Unpacking the Complex Web: How Mirai Variant IZ1H9 Exploits a New Wave of Vulnerabilities in IoT Devices
One of the most notorious names in cybersecurity is Mirai, a malware strain responsible for converting networked devices running Linux into remotely controlled “bots,” that can be used as part of a botnet in large-scale network attacks. Recently, a variant of this malware, known as IZ1H9, has substantially upgraded its toolkit, adding 13 new exploits aimed at a variety of IoT devices such as routers and IP cameras. First identified in August 2018, IZ1H9 has become one of the most active variants in the Mirai family, relentlessly targeting unpatched vulnerabilities in IoT devices to co-opt them for distributed denial-of-service (DDoS) attacks.
Read More: A Comprehensive Guide to Mirai Malware
The devices being targeted originate from an array of manufacturers, including D-Link, TP-Link, Zyxel, and others, according to a report by Fortinet. This expansion adds to an already impressive list of more than 30 targeted vulnerabilities involving manufacturers such as Geutebruck, Korenix, Netis, Sunhillo, Totolink, and Yealink.
Read More: Fortinet's Recent Security Report
The Latest Arsenal
The new exploits target a variety of issues, from critical-severity flaws like CVE-2015-1187, CVE-2016-20017, CVE-2020-25506, and CVE-2021-45382 in D-Link devices, to command injection bugs affecting firmware supplied by UDP Technology to Geutebruck and other OEMs for their IP cameras. Even more alarmingly, some of the new exploits target vulnerabilities that have not been previously reported as exploited in the wild, such as CVE-2021-36380 and CVE-2023-23295.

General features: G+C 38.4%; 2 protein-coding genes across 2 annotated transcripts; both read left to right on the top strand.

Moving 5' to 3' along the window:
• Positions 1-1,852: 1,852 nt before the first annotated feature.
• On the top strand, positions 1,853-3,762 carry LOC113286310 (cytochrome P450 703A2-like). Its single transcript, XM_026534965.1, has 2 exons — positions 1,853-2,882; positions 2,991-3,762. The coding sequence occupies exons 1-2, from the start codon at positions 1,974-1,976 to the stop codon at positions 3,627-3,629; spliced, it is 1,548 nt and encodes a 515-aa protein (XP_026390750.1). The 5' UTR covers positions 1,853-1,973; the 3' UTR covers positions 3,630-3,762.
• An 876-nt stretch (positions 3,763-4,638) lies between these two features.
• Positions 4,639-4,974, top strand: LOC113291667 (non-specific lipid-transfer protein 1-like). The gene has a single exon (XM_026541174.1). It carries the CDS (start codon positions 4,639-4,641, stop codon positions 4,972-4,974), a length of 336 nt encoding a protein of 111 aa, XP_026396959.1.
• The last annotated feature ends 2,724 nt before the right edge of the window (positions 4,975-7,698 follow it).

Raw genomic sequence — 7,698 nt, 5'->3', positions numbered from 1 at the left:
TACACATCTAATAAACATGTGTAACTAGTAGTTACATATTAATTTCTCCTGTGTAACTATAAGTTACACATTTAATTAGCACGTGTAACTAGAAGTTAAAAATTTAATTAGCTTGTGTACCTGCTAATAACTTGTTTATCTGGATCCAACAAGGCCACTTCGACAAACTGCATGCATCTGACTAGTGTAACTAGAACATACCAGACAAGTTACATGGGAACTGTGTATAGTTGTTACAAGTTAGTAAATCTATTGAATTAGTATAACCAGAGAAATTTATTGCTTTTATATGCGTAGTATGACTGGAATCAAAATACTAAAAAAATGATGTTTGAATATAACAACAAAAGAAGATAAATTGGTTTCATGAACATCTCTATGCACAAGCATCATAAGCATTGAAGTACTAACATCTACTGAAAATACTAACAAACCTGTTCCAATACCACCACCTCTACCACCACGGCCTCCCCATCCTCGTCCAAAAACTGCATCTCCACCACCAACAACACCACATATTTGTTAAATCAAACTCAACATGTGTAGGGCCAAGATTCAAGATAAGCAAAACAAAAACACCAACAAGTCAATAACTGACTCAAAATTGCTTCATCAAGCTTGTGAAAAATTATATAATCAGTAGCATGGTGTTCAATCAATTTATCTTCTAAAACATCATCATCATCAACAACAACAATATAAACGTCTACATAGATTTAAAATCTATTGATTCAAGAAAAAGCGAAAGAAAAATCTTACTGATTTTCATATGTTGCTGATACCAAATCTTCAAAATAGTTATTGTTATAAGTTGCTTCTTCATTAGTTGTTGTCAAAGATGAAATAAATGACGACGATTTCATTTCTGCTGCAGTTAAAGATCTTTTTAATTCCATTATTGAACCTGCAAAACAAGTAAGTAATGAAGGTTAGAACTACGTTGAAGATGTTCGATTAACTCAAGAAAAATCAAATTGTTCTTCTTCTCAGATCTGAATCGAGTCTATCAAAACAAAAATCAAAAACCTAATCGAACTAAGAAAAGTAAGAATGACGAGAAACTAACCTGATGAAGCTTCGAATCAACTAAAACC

The D-Link Exploits
Four of the newly added exploits focus on D-Link vulnerabilities, allowing attackers to execute arbitrary code on the targeted devices. These are high-severity flaws, and the addition of these exploits makes IZ1H9 a more formidable threat than ever.
Read More: D-Link's Security Advisory
Exploits in Other Devices
In addition to D-Link, the IZ1H9 variant has incorporated exploits for a range of other devices. Eight exploits, for example, affect arbitrary command execution bugs in the firmware supplied by UDP Technology to Geutebruck and other OEMs for their IP cameras.
Another worrying inclusion is the exploit for CVE-2023-23295, a command injection vulnerability in Korenix JetWave routers. Similarly, the malware variant has added an exploit for CVE-2019-19356, a remote code execution (RCE) bug affecting Netis WF2419 wireless routers. This particular vulnerability has been exploited before by other Mirai variants.
Read More: Understanding CVE-2023-23295
It’s worth noting that some of the newly added vulnerabilities have not been previously exploited in the wild. This suggests that the threat actors behind IZ1H9 are either extraordinarily resourceful or are benefitting from inside information about these vulnerabilities.
The IoT Threat Landscape
IoT devices have long been an appealing target for cybercriminals, with remote code execution attacks posing significant threats. Given the widespread deployment of IoT devices, from security cameras to smart home gadgets, this makes them a critical point of focus for both cybersecurity professionals and cybercriminals. Despite available patches for these vulnerabilities, Fortinet's data suggests that the number of exploit triggers remains unsettlingly high.
Read More: Fortinet's Analysis on IoT Threat Landscape
The Future of IoT Security